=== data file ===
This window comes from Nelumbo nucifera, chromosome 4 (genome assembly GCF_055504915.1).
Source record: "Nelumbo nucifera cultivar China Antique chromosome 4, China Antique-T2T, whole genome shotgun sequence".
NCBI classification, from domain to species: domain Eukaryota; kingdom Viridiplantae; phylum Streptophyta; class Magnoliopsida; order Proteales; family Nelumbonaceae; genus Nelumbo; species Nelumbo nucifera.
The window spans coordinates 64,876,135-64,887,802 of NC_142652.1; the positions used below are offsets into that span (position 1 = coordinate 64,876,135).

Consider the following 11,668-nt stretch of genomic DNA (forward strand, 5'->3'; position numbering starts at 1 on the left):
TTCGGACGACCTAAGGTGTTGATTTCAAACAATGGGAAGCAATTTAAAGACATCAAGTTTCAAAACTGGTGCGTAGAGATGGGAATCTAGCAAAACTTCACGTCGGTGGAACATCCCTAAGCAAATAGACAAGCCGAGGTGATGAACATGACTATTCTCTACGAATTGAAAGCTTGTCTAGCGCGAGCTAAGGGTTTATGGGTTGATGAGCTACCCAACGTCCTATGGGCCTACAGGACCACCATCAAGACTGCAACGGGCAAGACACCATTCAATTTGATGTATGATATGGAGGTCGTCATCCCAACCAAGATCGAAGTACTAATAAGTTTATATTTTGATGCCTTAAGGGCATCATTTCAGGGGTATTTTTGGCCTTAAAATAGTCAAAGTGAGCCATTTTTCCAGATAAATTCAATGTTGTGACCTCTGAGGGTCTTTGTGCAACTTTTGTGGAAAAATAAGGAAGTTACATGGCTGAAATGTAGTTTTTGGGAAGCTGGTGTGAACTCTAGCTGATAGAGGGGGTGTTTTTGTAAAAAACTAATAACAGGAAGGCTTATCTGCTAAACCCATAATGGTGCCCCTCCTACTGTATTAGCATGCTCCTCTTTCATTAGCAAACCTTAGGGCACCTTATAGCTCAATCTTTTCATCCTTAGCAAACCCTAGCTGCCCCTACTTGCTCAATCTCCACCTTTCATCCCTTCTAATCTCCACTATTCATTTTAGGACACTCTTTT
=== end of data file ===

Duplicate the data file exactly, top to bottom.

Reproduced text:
This window comes from Nelumbo nucifera, chromosome 4 (genome assembly GCF_055504915.1).
Source record: "Nelumbo nucifera cultivar China Antique chromosome 4, China Antique-T2T, whole genome shotgun sequence".
NCBI classification, from domain to species: domain Eukaryota; kingdom Viridiplantae; phylum Streptophyta; class Magnoliopsida; order Proteales; family Nelumbonaceae; genus Nelumbo; species Nelumbo nucifera.
The window spans coordinates 64,876,135-64,887,802 of NC_142652.1; the positions used below are offsets into that span (position 1 = coordinate 64,876,135).

Consider the following 11,668-nt stretch of genomic DNA (forward strand, 5'->3'; position numbering starts at 1 on the left):
TTCGGACGACCTAAGGTGTTGATTTCAAACAATGGGAAGCAATTTAAAGACATCAAGTTTCAAAACTGGTGCGTAGAGATGGGAATCTAGCAAAACTTCACGTCGGTGGAACATCCCTAAGCAAATAGACAAGCCGAGGTGATGAACATGACTATTCTCTACGAATTGAAAGCTTGTCTAGCGCGAGCTAAGGGTTTATGGGTTGATGAGCTACCCAACGTCCTATGGGCCTACAGGACCACCATCAAGACTGCAACGGGCAAGACACCATTCAATTTGATGTATGATATGGAGGTCGTCATCCCAACCAAGATCGAAGTACTAATAAGTTTATATTTTGATGCCTTAAGGGCATCATTTCAGGGGTATTTTTGGCCTTAAAATAGTCAAAGTGAGCCATTTTTCCAGATAAATTCAATGTTGTGACCTCTGAGGGTCTTTGTGCAACTTTTGTGGAAAAATAAGGAAGTTACATGGCTGAAATGTAGTTTTTGGGAAGCTGGTGTGAACTCTAGCTGATAGAGGGGGTGTTTTTGTAAAAAACTAATAACAGGAAGGCTTATCTGCTAAACCCATAATGGTGCCCCTCCTACTGTATTAGCATGCTCCTCTTTCATTAGCAAACCTTAGGGCACCTTATAGCTCAATCTTTTCATCCTTAGCAAACCCTAGCTGCCCCTACTTGCTCAATCTCCACCTTTCATCCCTTCTAATCTCCACTATTCATTTTAGGACACTCTTTT